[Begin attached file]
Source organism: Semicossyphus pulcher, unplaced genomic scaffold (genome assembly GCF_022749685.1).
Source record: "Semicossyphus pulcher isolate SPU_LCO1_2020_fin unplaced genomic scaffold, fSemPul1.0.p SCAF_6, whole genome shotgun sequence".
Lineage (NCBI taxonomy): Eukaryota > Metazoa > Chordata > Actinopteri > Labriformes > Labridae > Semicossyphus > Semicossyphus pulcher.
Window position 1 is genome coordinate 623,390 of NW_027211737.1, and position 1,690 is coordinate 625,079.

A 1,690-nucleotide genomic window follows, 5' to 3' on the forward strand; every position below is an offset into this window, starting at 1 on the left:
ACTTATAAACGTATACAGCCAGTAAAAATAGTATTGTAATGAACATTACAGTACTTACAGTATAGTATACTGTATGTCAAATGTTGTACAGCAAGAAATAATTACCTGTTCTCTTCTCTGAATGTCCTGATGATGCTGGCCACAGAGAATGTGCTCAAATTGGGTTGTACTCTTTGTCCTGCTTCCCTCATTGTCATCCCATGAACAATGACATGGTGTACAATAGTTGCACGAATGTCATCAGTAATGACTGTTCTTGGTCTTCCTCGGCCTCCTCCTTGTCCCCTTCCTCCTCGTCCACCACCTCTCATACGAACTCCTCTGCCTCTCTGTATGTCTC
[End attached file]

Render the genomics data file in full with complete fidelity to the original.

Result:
Source organism: Semicossyphus pulcher, unplaced genomic scaffold (genome assembly GCF_022749685.1).
Source record: "Semicossyphus pulcher isolate SPU_LCO1_2020_fin unplaced genomic scaffold, fSemPul1.0.p SCAF_6, whole genome shotgun sequence".
Lineage (NCBI taxonomy): Eukaryota > Metazoa > Chordata > Actinopteri > Labriformes > Labridae > Semicossyphus > Semicossyphus pulcher.
Window position 1 is genome coordinate 623,390 of NW_027211737.1, and position 1,690 is coordinate 625,079.

A 1,690-nucleotide genomic window follows, 5' to 3' on the forward strand; every position below is an offset into this window, starting at 1 on the left:
ACTTATAAACGTATACAGCCAGTAAAAATAGTATTGTAATGAACATTACAGTACTTACAGTATAGTATACTGTATGTCAAATGTTGTACAGCAAGAAATAATTACCTGTTCTCTTCTCTGAATGTCCTGATGATGCTGGCCACAGAGAATGTGCTCAAATTGGGTTGTACTCTTTGTCCTGCTTCCCTCATTGTCATCCCATGAACAATGACATGGTGTACAATAGTTGCACGAATGTCATCAGTAATGACTGTTCTTGGTCTTCCTCGGCCTCCTCCTTGTCCCCTTCCTCCTCGTCCACCACCTCTCATACGAACTCCTCTGCCTCTCTGTATGTCTC